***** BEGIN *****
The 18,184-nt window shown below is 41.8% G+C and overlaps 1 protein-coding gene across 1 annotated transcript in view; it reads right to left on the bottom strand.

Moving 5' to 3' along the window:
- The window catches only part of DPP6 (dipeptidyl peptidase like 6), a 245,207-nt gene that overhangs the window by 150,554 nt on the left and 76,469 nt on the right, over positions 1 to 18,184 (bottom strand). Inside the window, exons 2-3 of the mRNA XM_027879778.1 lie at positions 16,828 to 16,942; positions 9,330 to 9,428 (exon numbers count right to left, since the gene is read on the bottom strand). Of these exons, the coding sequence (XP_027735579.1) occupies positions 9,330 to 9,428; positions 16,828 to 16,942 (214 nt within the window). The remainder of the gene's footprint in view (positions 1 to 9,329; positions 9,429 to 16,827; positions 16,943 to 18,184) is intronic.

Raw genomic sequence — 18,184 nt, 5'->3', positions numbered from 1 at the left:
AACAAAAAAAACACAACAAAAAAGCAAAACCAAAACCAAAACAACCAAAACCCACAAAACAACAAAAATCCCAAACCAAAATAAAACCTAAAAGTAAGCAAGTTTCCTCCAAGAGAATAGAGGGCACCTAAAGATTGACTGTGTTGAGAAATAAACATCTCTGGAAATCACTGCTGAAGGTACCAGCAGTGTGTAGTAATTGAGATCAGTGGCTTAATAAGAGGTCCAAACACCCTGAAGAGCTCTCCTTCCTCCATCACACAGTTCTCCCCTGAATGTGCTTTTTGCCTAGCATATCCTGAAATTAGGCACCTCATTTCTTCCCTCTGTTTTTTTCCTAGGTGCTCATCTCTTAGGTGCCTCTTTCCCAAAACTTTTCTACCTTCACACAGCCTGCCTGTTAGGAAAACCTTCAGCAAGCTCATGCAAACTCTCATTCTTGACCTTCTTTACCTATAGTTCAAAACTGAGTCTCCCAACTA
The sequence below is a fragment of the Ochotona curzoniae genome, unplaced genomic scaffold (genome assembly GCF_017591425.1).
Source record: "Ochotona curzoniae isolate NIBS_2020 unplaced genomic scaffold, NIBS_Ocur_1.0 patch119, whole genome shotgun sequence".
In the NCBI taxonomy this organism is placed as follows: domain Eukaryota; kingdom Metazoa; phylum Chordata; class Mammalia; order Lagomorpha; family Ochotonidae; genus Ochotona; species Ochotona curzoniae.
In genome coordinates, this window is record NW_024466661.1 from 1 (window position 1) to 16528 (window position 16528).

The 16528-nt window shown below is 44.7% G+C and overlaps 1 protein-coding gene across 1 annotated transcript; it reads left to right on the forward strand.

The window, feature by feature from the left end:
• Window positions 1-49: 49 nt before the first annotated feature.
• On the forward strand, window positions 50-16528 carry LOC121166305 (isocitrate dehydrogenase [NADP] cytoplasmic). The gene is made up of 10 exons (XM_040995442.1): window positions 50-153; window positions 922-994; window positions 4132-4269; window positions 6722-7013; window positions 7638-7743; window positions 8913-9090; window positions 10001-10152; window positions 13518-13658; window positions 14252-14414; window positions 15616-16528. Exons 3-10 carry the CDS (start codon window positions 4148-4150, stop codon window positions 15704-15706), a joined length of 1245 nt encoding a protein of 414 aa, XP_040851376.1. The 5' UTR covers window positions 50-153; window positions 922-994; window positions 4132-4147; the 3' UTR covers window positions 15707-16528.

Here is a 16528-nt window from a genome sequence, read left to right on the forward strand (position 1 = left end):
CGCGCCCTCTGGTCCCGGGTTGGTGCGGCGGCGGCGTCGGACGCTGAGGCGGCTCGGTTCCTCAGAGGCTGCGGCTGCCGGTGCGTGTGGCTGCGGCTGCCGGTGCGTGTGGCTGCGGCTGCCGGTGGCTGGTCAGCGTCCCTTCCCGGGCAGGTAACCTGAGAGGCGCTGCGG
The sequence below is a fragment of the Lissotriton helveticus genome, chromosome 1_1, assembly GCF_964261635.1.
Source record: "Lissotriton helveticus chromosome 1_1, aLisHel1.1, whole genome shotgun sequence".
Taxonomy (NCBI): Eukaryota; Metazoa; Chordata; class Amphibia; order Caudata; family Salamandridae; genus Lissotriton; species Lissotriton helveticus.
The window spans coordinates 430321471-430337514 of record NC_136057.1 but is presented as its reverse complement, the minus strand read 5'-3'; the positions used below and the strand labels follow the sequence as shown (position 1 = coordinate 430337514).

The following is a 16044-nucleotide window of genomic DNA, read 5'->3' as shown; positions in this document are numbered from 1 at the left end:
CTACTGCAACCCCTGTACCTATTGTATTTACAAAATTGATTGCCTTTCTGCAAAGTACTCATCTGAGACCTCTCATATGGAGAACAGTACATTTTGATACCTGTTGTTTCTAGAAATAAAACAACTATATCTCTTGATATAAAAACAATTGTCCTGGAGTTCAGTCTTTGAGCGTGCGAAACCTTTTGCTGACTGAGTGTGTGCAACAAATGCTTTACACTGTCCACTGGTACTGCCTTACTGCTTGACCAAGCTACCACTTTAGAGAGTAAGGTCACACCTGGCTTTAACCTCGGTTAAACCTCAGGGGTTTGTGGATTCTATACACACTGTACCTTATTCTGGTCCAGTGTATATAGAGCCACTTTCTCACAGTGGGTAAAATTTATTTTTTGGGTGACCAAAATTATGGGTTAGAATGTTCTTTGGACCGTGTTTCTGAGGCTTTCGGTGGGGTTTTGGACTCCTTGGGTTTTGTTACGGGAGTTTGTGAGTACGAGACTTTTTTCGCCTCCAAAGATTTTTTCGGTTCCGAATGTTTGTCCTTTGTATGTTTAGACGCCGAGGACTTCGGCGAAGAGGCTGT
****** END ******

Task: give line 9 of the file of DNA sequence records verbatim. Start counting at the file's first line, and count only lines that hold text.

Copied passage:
In genome coordinates, this window is record NW_024466661.1 from 1 (window position 1) to 16528 (window position 16528).